Poster #184, SCEC Community Models (CXM)

The Community Fault Model version 5.3 and new web-based tools

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Poster Presentation

2020 SCEC Annual Meeting, Poster #184, SCEC Contribution #10547
We present version 5.3 of the SCEC Community Fault Model (CFM). The CFM is an object-oriented, comprehensive three-dimensional (3D) model of faults in southern California deemed capable of generating damaging earthquakes. The model is designed as a community resource to be used widely with a focus on hazard assessments. It is organized in a multi-level hierarchy of more than 380 fault objects. Each fault object has associated metadata including (but not limited to) hierarchical identification, surface area, and references. Metadata are provided in a spreadsheet, and 3D geometry data in plain-text t-surf files. Updates from CFM version 5.2 include a much refined representation of the complete... Little Lake Fault zone (LLFZ, Plesch et al., 2020), responsible for the M6.4 and M7.1 2019 Ridgecrest sequence, new representations of faults situated between the LLFZ and the Owens Valley fault (OVF) including the Rose Valley fault, Coso Junction fault zone, and the southern extension of the OVF, and more than 60 other additions and improvements (see Nicholson et al., this meeting).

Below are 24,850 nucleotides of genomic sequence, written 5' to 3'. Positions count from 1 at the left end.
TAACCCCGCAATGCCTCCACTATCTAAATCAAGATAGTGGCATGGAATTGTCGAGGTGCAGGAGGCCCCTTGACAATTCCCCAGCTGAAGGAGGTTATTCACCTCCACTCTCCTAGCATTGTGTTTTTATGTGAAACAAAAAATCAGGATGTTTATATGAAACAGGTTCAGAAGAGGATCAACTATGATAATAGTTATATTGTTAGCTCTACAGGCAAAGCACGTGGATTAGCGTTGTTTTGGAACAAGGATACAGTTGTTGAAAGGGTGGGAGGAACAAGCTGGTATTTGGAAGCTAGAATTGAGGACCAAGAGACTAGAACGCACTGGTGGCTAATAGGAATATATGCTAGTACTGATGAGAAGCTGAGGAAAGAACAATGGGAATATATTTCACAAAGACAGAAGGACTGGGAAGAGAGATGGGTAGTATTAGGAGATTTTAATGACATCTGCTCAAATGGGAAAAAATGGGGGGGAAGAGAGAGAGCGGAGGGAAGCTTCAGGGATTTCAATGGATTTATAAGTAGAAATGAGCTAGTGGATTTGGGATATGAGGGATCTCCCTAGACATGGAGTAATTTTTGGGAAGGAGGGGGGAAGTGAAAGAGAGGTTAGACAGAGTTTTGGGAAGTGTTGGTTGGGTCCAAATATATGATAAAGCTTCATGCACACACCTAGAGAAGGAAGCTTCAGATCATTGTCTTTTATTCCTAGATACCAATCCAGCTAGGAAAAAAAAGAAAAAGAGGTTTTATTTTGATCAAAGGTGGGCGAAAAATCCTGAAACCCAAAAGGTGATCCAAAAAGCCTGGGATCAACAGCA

Preparing this release, we have improved internal consistency of the model hierarchy and association of model objects with data files through the development of software tools that automate these quality checks. We have also corrected and completed average strike/dip and fault area metadata for each fault object, generated map trace data for new or updated faults, and corrected native meshes of numerous t-surf files. Importantly, we have improved web-accessibility. The entire CFM archive and updated user tools are available for download at the CFM homepage ( This website provides maps of the CFM, fault trace data in kml, shapefile, plain-text formats (GMT-style), and links to a refined viewer and search tool for the CFM. The web viewer is map-based and allows users to search for faults by several methods (e.g., keyword, area) or by clicking on a fault trace. Once faults are selected, users can either download the mesh data, or use the newly developed Plot3D option to interact in 3D with the selected faults directly in the web browser. This new 3D visualization tool will greatly facilitate use of the model as it provides a simple interface with no downloads or installations required. Furthermore, the web-based tools developed for the CFM have provided the backbone for various other SCEC community models (see Maechling et al., this meeting).